— Mark Scott (@markscott82) May 23, 2014
CyberCrime in South Africa
Cybercriminals are growing a soft corner for the African region as broadband services there are experiencing a massive and rapid upgrade. Your suspicion is correct: cybercriminals don’t like slow internet. Actually, an improved cyber infrastructure in the African region means an additional advantage on top of an already exploitable and volatile socio-political landscape.
A South African cybercrime ring was arrested after years of joint investigation by South African and American Law Enforcement authorities and Interpol. The 12 people had been scamming people online since 2011 and were utilizing stolen identities to run their operations.
The cybercrime ring was utilizing every trick in the book to pull of everything from smuggling to extortion. Quite surprisingly, this cybercrime ring was using operatives positioned in Canada to keep the cybercrime wheel spinning. A number of Nigerian individuals were also involved in the scam.
The Possible Beginning of a Cyberwar
May was also a monumental month for cyber warfare. US cyber security authorities charged five Chinese military officials with attacking the cyber infrastructure of some of the largest US organizations in the solar and nuclear industries.
Chinese officials negated the allegation and insisted that no such incident had taken place. The Chinese authorities also asserted that the allegation would have a negative impact on US-China cyber-security coalitions. Not surprisingly, Chinese authorities followed up with an announcement that the Chinese government would suspend further cooperation with the US for joint cyber-security.
According to the US government, the Chinese government has been engaged in a campaign targeting covert Pentagon programs and defense technology for a long time now.
In response, Chinese authorities continued to insist that the US has been targeting Chinese cyber assets for some time now. The allegation led to the resurfacing of claims made by Edward Snowden regarding the US government’s long-standing policy of covert cyber spying and surveillance.
Retailers come together to fight Crime
May saw some of the largest US retailers come together to form a coalition to fight cybercrime. The coalition was formed as a result of the Target hack attack earlier this year.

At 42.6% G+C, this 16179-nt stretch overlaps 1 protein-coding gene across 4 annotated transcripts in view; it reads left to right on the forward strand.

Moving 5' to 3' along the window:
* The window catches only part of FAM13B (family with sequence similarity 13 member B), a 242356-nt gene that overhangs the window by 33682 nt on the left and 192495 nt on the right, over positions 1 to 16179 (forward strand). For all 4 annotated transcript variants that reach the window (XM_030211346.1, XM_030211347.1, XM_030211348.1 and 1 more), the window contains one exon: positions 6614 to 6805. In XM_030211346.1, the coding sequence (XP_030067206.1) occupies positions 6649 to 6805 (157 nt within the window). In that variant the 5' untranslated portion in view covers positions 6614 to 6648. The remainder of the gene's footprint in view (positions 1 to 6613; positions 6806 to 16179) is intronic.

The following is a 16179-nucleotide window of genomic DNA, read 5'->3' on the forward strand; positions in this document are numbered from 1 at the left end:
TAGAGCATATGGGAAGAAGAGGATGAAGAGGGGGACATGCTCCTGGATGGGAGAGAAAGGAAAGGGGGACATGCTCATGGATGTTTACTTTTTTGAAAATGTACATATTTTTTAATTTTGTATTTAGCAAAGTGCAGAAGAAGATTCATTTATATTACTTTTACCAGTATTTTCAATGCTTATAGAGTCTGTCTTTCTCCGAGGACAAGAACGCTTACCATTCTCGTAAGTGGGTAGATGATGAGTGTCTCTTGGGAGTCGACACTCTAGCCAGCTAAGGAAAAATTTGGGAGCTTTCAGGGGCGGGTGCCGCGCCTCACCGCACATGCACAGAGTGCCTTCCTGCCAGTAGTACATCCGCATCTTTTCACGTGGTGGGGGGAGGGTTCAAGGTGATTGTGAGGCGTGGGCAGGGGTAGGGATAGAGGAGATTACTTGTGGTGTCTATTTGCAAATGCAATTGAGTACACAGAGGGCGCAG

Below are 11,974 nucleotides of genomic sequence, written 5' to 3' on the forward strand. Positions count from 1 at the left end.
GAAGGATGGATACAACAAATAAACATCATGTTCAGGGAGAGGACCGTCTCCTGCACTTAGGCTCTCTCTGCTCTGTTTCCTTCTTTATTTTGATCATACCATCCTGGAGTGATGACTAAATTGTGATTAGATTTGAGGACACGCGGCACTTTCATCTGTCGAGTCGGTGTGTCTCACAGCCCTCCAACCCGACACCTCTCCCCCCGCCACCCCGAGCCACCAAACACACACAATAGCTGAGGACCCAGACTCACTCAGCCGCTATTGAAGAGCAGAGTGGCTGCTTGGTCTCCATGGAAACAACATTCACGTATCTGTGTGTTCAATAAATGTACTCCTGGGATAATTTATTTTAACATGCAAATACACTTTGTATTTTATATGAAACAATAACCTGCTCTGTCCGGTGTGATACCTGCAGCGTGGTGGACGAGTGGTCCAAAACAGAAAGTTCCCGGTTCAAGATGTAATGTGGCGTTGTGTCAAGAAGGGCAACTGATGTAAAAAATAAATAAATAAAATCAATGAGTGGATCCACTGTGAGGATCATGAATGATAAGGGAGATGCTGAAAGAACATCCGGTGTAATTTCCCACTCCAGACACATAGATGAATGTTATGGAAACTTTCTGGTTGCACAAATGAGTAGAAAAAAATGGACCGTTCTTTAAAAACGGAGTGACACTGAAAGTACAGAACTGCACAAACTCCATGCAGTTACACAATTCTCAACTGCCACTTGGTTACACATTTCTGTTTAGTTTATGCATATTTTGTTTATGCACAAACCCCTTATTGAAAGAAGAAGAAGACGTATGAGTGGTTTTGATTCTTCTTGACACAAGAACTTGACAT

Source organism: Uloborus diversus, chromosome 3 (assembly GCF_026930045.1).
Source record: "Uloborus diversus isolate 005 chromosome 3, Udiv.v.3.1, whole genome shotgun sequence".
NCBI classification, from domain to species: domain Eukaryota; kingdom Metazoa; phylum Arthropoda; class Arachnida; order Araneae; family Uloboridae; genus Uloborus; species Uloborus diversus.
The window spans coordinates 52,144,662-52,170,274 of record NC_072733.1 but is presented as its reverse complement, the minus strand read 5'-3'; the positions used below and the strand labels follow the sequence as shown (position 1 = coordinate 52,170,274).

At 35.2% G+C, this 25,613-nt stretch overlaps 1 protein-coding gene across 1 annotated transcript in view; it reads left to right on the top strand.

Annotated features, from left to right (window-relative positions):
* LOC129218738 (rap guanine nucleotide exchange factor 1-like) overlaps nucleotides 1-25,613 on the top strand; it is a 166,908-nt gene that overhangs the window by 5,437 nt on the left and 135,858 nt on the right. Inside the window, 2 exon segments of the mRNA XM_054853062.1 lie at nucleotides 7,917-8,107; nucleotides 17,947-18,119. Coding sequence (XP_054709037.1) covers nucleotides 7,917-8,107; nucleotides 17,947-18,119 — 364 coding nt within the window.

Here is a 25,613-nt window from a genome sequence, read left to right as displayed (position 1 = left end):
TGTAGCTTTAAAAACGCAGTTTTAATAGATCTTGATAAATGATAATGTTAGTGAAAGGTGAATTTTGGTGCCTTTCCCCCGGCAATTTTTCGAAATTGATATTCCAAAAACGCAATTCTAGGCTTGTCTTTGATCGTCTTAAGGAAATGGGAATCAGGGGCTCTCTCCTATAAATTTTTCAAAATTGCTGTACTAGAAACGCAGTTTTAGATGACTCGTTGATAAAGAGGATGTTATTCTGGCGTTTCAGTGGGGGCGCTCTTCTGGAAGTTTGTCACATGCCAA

The personal information of over 70 million Target customers was stolen in a hack attack that sent Target shivers down the retail giant’s hierarchy.
Retailers like Gap, Walgreen, Nike and Lowe’s are part of the coalition that is meant to provide retailers with an information sharing platform. Retailers hope to avoid incidents like the Target hack attack in the future by coordinating to defend against developing cyber-security threats. It is also expected that the formation of the group will help foster an environment where the specific cyber-security needs of retailers can be addressed.
Expect big things to happen in the coming months; and we will be here to cover it all for you.
May became a cornerstone for the fight against cybercrime when the FBI announced that it was shifting gears in its strategy against cybercrime. The FBI made it clear that it was bringing about a change in its approach.
The FBI’s Director of cyber Enforcement Robert Anderson stated that
“There is a philosophy change. If you are going to attack Americans, we are going to hold you responsible… If we can reach out and touch you, we are going to reach out and touch you”
The Director further went on to make a very bold statement that made it clear that the FBI was not joking:
“There’s a lot of countries that will not extradite. That will not stop us from pressing forward and charging those individuals and making it public”
This round-up is just the tip of the iceberg. If you know of any other incidents related to cyber-security and/or cybercrime that you think will influence the way we look at matters related to them in the future, hit us up in the comments section and keep others like you informed.